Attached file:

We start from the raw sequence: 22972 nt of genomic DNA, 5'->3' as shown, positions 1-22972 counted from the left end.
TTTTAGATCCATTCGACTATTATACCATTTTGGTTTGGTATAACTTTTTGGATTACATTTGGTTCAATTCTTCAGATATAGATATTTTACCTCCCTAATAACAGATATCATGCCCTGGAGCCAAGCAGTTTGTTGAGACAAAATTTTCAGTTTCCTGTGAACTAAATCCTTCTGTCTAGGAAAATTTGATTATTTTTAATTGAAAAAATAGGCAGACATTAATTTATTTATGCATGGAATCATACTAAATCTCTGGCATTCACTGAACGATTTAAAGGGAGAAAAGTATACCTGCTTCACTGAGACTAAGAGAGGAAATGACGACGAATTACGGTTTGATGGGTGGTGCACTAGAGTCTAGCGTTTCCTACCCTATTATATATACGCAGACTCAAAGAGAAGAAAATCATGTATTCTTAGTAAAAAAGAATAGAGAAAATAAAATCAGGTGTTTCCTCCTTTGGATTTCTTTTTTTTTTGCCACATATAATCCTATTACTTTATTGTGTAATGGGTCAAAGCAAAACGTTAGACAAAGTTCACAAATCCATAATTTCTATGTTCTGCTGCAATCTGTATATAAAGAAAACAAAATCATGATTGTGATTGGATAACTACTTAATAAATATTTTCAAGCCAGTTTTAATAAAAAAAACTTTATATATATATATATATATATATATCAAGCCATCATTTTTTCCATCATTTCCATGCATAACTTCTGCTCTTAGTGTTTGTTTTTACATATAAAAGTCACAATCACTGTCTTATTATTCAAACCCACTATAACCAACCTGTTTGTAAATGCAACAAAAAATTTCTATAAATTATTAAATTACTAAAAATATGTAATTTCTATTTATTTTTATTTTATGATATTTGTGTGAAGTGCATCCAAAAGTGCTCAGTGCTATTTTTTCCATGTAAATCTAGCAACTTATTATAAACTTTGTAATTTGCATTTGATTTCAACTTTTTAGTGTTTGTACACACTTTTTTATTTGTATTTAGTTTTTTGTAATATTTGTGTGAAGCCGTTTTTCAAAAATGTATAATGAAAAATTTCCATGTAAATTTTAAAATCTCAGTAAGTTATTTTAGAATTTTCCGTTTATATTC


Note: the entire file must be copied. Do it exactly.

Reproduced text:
We start from the raw sequence: 22972 nt of genomic DNA, 5'->3' as shown, positions 1-22972 counted from the left end.
TTTTAGATCCATTCGACTATTATACCATTTTGGTTTGGTATAACTTTTTGGATTACATTTGGTTCAATTCTTCAGATATAGATATTTTACCTCCCTAATAACAGATATCATGCCCTGGAGCCAAGCAGTTTGTTGAGACAAAATTTTCAGTTTCCTGTGAACTAAATCCTTCTGTCTAGGAAAATTTGATTATTTTTAATTGAAAAAATAGGCAGACATTAATTTATTTATGCATGGAATCATACTAAATCTCTGGCATTCACTGAACGATTTAAAGGGAGAAAAGTATACCTGCTTCACTGAGACTAAGAGAGGAAATGACGACGAATTACGGTTTGATGGGTGGTGCACTAGAGTCTAGCGTTTCCTACCCTATTATATATACGCAGACTCAAAGAGAAGAAAATCATGTATTCTTAGTAAAAAAGAATAGAGAAAATAAAATCAGGTGTTTCCTCCTTTGGATTTCTTTTTTTTTTGCCACATATAATCCTATTACTTTATTGTGTAATGGGTCAAAGCAAAACGTTAGACAAAGTTCACAAATCCATAATTTCTATGTTCTGCTGCAATCTGTATATAAAGAAAACAAAATCATGATTGTGATTGGATAACTACTTAATAAATATTTTCAAGCCAGTTTTAATAAAAAAAACTTTATATATATATATATATATATATATCAAGCCATCATTTTTTCCATCATTTCCATGCATAACTTCTGCTCTTAGTGTTTGTTTTTACATATAAAAGTCACAATCACTGTCTTATTATTCAAACCCACTATAACCAACCTGTTTGTAAATGCAACAAAAAATTTCTATAAATTATTAAATTACTAAAAATATGTAATTTCTATTTATTTTTATTTTATGATATTTGTGTGAAGTGCATCCAAAAGTGCTCAGTGCTATTTTTTCCATGTAAATCTAGCAACTTATTATAAACTTTGTAATTTGCATTTGATTTCAACTTTTTAGTGTTTGTACACACTTTTTTATTTGTATTTAGTTTTTTGTAATATTTGTGTGAAGCCGTTTTTCAAAAATGTATAATGAAAAATTTCCATGTAAATTTTAAAATCTCAGTAAGTTATTTTAGAATTTTCCGTTTATATTC